As a package, there's plenty of good to recommend to fans, but it'll never live up to Gears of War 3's bombastic and dramatic finish. "What's left, Anya?" Apparently there's still war left to fight, but it's up to you if it's worth it. As a reluctant fan of the series, I'm sad to see it go out like this, but Judgment seemed dead set on opening old wounds just to feel the sting.
Just another cog in the war.
When Marcus Fenix hung up his doo-rag, shaved his soul patch, and called it a day at the end of Gears of War 3, I nearly shed a manly tear with him. "What's left, Anya?", indeed. The COG army had warred with the Locusts for five long years, and the Pendulum Wars took as many, if not more, lives before that. While Marcus, Anya, Dom (lol), and others get to stay at their Island getaway a little longer, Baird and Cole have been sent back in time to the initial underground-monster onslaught.
With a few new friends, the second-string Gears get starring roles and maybe even a chance to get emotional too. People Can Fly, of Bulletstorm fame, and Epic Games teamed up to reach deep and feed their fan base one more game. Can the formula continue to pay off, or is it time to take this war machine to the shop?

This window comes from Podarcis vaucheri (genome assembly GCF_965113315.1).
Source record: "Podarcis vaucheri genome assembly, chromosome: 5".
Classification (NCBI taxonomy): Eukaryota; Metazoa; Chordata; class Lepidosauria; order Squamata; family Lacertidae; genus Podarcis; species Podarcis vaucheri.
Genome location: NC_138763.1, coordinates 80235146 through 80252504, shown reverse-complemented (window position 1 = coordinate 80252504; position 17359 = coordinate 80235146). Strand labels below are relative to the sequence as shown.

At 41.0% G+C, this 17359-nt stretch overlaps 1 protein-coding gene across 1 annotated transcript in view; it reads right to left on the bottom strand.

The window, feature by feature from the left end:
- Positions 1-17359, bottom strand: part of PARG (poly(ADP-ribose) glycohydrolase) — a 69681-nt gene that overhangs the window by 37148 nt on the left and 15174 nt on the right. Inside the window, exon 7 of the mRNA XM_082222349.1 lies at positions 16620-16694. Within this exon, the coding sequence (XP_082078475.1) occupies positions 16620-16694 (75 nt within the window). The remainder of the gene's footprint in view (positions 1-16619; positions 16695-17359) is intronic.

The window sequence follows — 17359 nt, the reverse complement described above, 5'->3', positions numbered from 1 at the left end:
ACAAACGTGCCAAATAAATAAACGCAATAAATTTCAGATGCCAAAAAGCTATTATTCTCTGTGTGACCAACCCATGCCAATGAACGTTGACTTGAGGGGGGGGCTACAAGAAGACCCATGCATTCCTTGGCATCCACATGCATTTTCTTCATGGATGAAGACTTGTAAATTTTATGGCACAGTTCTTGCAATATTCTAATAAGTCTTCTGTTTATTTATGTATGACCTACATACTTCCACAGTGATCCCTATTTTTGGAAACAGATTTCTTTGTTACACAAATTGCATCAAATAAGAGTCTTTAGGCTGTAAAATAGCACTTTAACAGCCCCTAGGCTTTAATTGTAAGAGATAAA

In the "Judgment" campaign, Lieutenant Damon Baird and young Thrashball star Augustus Cole are joined by two newcomers: Sofia Hendrik, fresh from the academy, and Garren Paduk, UIR turned Gear who talks in a funny Russian accent. Some military asshole puts Baird on trial for an unknown reason and now each member of Kilo squad must narrate their testimony in the form of levels. This allows for the new "Declassified" missions, sub-objectives or parameters that will add to your score for the level. Oh yeah, there's a three-star scoring system now too, one you are constantly reminded of.
Some Declassified objectives set a timer and kill you if you take too long to finish. It's all the thrill of autoerotic asphyxiation in video game form. Sometimes it can make the player feel incredibly powerful. An early parameter gave my team of AI numbskulls four minutes to finish the level, so I took off with my Gnasher shotgun and turned my enemies to chunk stew meat. Once I completed the sequence, the game scored my performance, with the amplified sound of gears turning and clanging as stars filled up, which is strangely but incredibly rewarding after completing a difficult challenge.